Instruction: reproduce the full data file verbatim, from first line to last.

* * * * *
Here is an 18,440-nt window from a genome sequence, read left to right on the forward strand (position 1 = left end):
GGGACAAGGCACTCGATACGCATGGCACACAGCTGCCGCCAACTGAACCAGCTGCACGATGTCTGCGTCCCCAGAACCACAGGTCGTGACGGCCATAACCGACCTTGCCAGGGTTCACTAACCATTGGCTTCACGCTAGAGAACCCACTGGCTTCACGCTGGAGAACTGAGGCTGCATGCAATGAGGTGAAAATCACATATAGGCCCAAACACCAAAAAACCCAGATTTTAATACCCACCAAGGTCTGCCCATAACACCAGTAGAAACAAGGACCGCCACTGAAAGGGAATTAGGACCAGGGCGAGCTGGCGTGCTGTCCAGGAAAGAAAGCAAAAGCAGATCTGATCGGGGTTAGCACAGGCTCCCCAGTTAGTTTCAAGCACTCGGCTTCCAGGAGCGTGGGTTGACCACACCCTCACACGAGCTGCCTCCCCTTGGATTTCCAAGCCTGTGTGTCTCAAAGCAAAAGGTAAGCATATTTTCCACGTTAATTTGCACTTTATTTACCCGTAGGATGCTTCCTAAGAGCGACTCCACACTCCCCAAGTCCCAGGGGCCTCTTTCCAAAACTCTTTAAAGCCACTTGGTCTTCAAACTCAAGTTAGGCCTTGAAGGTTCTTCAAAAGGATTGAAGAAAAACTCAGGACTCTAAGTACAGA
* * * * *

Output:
Here is an 18,440-nt window from a genome sequence, read left to right on the forward strand (position 1 = left end):
GGGACAAGGCACTCGATACGCATGGCACACAGCTGCCGCCAACTGAACCAGCTGCACGATGTCTGCGTCCCCAGAACCACAGGTCGTGACGGCCATAACCGACCTTGCCAGGGTTCACTAACCATTGGCTTCACGCTAGAGAACCCACTGGCTTCACGCTGGAGAACTGAGGCTGCATGCAATGAGGTGAAAATCACATATAGGCCCAAACACCAAAAAACCCAGATTTTAATACCCACCAAGGTCTGCCCATAACACCAGTAGAAACAAGGACCGCCACTGAAAGGGAATTAGGACCAGGGCGAGCTGGCGTGCTGTCCAGGAAAGAAAGCAAAAGCAGATCTGATCGGGGTTAGCACAGGCTCCCCAGTTAGTTTCAAGCACTCGGCTTCCAGGAGCGTGGGTTGACCACACCCTCACACGAGCTGCCTCCCCTTGGATTTCCAAGCCTGTGTGTCTCAAAGCAAAAGGTAAGCATATTTTCCACGTTAATTTGCACTTTATTTACCCGTAGGATGCTTCCTAAGAGCGACTCCACACTCCCCAAGTCCCAGGGGCCTCTTTCCAAAACTCTTTAAAGCCACTTGGTCTTCAAACTCAAGTTAGGCCTTGAAGGTTCTTCAAAAGGATTGAAGAAAAACTCAGGACTCTAAGTACAGA